Watching X-rays flung out into the universe by the supermassive black hole at the center of a galaxy 800 million light-years away, Stanford University astrophysicist Dan Wilkins noticed an intriguing pattern. He observed a series of bright flares of X-rays – exciting, but not unprecedented – and then, the telescopes recorded something unexpected: additional flashes of X-rays that were smaller, later and of different “colors” than the bright flares.
According to theory, these luminous echoes were consistent with X-rays reflected from behind the black hole – but even a basic understanding of black holes tells us that is a strange place for light to come from.
“Any light that goes into that black hole doesn’t come out, so we shouldn’t be able to see anything that’s behind the black hole,” said Wilkins, who is a research scientist at the Kavli Institute for Particle Astrophysics and Cosmology at Stanford and SLAC National Accelerator Laboratory. It is another strange characteristic of the black hole, however, that makes this observation possible. “The reason we can see that is because that black hole is warping space, bending light and twisting magnetic fields around itself,” Wilkins explained.
The strange discovery, detailed in a paper published July 28 in Nature, is the first direct observation of light from behind a black hole – a scenario that was predicted by Einstein’s theory of general relativity but never confirmed, until now.
“Fifty years ago, when astrophysicists starting speculating about how the magnetic field might behave close to a black hole, they had no idea that one day we might have the techniques to observe this directly and see Einstein’s general theory of relativity in action,” said Roger Blandford, a co-author of the paper who is the Luke Blossom Professor in the School of Humanities and Sciences, Stanford professor of physics and SLAC professor of particle physics and astrophysics.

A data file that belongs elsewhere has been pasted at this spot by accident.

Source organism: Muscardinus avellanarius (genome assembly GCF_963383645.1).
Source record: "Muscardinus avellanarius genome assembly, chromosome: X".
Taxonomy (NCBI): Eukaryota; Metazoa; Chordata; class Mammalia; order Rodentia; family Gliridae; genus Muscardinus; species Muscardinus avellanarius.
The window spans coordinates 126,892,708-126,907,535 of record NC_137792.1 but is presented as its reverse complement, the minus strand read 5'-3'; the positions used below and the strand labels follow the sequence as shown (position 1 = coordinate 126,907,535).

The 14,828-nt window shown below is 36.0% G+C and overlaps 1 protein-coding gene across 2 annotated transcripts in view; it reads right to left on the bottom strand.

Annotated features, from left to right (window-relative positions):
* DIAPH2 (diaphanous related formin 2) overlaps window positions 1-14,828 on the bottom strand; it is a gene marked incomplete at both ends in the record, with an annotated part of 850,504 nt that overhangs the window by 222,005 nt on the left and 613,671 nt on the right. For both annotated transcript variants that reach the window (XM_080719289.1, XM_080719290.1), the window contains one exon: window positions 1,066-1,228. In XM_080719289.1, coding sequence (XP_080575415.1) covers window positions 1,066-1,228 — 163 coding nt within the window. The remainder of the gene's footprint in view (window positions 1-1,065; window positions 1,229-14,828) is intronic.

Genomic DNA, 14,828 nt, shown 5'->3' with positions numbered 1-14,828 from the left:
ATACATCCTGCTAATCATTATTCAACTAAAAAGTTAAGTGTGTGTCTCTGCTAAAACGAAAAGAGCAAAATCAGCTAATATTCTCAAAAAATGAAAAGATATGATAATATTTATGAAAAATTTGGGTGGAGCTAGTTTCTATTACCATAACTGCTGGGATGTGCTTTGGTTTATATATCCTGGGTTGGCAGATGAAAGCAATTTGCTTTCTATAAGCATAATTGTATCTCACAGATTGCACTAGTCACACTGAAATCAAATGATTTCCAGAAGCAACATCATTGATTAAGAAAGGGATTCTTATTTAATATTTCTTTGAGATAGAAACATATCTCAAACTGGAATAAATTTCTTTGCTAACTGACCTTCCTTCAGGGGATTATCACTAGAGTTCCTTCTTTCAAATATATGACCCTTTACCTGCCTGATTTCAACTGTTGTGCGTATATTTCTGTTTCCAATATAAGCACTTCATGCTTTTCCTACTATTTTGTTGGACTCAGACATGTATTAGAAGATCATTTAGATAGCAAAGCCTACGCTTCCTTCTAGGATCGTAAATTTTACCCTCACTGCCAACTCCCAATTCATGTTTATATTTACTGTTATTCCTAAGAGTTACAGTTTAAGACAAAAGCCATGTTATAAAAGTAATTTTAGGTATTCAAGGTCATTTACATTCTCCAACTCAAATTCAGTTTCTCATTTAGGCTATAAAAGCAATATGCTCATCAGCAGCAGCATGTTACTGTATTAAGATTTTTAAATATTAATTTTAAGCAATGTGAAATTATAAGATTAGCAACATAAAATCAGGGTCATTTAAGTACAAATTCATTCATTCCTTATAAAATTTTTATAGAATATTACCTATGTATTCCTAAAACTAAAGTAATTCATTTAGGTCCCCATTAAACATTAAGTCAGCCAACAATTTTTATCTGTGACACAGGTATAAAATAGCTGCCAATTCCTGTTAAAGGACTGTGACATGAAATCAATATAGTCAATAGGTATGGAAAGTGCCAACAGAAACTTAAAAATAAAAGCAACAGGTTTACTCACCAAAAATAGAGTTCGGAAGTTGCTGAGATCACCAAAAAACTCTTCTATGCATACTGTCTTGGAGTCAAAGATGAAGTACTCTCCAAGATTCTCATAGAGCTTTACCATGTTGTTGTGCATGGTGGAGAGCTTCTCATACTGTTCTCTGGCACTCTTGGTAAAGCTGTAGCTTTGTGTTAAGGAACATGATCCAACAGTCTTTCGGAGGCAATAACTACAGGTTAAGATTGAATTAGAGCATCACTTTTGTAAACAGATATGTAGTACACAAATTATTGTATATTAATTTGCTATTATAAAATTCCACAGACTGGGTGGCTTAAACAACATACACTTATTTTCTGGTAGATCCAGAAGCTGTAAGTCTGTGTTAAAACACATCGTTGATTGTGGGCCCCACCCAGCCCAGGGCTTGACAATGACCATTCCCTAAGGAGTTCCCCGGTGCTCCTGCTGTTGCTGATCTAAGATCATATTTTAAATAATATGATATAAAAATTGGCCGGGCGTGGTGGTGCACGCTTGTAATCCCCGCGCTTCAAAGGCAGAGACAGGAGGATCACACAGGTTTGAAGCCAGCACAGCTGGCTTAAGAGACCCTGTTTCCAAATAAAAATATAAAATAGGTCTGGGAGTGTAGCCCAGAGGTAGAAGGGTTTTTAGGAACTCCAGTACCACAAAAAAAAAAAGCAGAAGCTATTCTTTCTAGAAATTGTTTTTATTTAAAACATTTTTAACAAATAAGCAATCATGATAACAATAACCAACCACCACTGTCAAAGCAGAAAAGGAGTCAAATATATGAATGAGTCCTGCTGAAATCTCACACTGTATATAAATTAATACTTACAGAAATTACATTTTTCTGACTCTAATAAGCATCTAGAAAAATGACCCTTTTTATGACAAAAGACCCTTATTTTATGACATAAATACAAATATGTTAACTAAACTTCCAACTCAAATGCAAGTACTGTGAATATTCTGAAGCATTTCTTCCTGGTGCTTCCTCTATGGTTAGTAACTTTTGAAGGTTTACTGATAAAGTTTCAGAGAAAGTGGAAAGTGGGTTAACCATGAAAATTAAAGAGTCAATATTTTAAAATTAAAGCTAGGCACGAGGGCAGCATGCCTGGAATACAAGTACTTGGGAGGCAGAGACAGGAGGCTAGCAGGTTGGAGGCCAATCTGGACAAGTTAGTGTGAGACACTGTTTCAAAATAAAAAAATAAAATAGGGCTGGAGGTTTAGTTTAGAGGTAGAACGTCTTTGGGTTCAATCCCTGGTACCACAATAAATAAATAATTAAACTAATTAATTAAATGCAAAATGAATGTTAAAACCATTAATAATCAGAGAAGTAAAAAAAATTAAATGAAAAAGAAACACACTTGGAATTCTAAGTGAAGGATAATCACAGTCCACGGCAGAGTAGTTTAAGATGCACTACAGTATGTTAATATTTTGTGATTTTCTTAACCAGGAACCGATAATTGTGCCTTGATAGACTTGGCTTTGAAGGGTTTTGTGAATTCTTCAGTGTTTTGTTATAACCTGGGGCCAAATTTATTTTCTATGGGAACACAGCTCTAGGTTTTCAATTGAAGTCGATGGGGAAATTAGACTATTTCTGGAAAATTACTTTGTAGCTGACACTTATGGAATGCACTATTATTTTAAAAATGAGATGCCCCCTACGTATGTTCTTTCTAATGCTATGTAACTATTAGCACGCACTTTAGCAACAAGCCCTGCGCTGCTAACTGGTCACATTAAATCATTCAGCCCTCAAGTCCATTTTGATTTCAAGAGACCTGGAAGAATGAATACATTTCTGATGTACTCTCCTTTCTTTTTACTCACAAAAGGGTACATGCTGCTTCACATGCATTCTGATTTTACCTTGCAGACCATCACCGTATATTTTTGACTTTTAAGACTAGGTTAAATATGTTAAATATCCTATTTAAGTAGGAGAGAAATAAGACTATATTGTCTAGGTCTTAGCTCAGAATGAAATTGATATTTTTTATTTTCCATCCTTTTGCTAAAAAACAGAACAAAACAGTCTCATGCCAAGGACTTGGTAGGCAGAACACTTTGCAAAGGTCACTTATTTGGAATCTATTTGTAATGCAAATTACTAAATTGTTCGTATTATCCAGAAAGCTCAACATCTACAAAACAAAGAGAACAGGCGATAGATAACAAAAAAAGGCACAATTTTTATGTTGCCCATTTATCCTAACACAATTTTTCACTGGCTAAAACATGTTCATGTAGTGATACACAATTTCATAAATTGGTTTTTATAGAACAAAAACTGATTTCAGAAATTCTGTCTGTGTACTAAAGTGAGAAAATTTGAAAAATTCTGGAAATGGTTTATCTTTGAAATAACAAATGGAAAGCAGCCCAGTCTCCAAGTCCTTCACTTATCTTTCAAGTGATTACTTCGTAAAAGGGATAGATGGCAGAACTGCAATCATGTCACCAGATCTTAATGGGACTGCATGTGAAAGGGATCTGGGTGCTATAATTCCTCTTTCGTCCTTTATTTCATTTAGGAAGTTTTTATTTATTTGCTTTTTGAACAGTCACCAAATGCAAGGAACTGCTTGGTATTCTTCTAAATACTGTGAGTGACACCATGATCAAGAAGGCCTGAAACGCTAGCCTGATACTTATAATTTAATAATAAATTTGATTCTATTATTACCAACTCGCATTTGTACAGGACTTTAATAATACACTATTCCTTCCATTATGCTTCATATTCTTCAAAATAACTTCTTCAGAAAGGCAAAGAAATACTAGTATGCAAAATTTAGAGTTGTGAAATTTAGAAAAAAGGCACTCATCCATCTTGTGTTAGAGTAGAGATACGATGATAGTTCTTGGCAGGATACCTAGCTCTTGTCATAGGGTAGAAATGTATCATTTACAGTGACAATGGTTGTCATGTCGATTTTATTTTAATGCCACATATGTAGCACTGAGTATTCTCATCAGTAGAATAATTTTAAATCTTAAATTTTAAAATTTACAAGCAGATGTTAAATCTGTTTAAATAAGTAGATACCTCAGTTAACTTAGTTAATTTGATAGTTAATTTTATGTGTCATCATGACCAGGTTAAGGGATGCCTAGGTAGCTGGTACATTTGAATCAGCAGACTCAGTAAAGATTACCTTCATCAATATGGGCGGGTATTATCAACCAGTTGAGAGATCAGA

How to see a black hole
The original motivation behind this research was to learn more about a mysterious feature of certain black holes, called a corona. Material falling into a supermassive black hole powers the brightest continuous sources of light in the universe, and as it does so, forms a corona around the black hole. This light – which is X-ray light – can be analyzed to map and characterize a black hole.
The leading theory for what a corona is starts with gas sliding into the black hole where it superheats to millions of degrees. At that temperature, electrons separate from atoms, creating a magnetized plasma. Caught up in the powerful spin of the black hole, the magnetic field arcs so high above the black hole, and twirls about itself so much, that it eventually breaks altogether – a situation so reminiscent of what happens around our own Sun that it borrowed the name “corona.”
“This magnetic field getting tied up and then snapping close to the black hole heats everything around it and produces these high energy electrons that then go on to produce the X-rays,” said Wilkins.
As Wilkins took a closer look to investigate the origin of the flares, he saw a series of smaller flashes. These, the researchers determined, are the same X-ray flares but reflected from the back of the disk – a first glimpse at the far side of a black hole.
“I’ve been building theoretical predictions of how these echoes appear to us for a few years,” said Wilkins. “I’d already seen them in the theory I’ve been developing, so once I saw them in the telescope observations, I could figure out the connection.”
The mission to characterize and understand coronas continues and will require more observation. Part of that future will be the European Space Agency’s X-ray observatory, Athena (Advanced Telescope for High-ENergy Astrophysics). As a member of the lab of Steve Allen, professor of physics at Stanford and of particle physics and astrophysics at SLAC, Wilkins is helping to develop part of the Wide Field Imager detector for Athena.
“It’s got a much bigger mirror than we’ve ever had on an X-ray telescope and it’s going to let us get higher resolution looks in much shorter observation times,” said Wilkins. “So, the picture we are starting to get from the data at the moment is going to become much clearer with these new observatories.”
Co-authors of this research are from Saint Mary’s University (Canada), Netherlands Institute for Space Research (SRON), University of Amsterdam and The Pennsylvania State University.
This work was supported by the NASA NuSTAR and XMM-Newton Guest Observer programs, a Kavli Fellowship at Stanford University, and the V.M. Willaman Endowment at the Pennsylvania State University.
To read all stories about Stanford science, subscribe to the biweekly Stanford Science Digest.